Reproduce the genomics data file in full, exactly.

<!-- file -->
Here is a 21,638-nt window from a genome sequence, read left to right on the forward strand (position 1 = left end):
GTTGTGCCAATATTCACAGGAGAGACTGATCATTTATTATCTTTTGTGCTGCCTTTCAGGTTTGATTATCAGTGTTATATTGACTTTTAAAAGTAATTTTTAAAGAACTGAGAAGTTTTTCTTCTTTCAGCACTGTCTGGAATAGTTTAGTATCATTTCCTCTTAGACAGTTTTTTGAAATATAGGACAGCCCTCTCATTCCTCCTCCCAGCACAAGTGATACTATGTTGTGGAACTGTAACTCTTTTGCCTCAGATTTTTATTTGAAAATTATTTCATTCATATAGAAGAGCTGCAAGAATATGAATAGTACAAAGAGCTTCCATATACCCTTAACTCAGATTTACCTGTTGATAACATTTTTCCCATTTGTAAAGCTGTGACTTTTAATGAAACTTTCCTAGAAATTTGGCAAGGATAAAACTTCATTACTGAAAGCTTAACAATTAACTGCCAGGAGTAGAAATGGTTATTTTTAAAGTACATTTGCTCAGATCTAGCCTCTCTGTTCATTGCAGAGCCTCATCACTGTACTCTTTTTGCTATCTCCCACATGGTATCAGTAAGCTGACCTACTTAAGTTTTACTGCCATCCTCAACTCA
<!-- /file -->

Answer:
Here is a 21,638-nt window from a genome sequence, read left to right on the forward strand (position 1 = left end):
GTTGTGCCAATATTCACAGGAGAGACTGATCATTTATTATCTTTTGTGCTGCCTTTCAGGTTTGATTATCAGTGTTATATTGACTTTTAAAAGTAATTTTTAAAGAACTGAGAAGTTTTTCTTCTTTCAGCACTGTCTGGAATAGTTTAGTATCATTTCCTCTTAGACAGTTTTTTGAAATATAGGACAGCCCTCTCATTCCTCCTCCCAGCACAAGTGATACTATGTTGTGGAACTGTAACTCTTTTGCCTCAGATTTTTATTTGAAAATTATTTCATTCATATAGAAGAGCTGCAAGAATATGAATAGTACAAAGAGCTTCCATATACCCTTAACTCAGATTTACCTGTTGATAACATTTTTCCCATTTGTAAAGCTGTGACTTTTAATGAAACTTTCCTAGAAATTTGGCAAGGATAAAACTTCATTACTGAAAGCTTAACAATTAACTGCCAGGAGTAGAAATGGTTATTTTTAAAGTACATTTGCTCAGATCTAGCCTCTCTGTTCATTGCAGAGCCTCATCACTGTACTCTTTTTGCTATCTCCCACATGGTATCAGTAAGCTGACCTACTTAAGTTTTACTGCCATCCTCAACTCA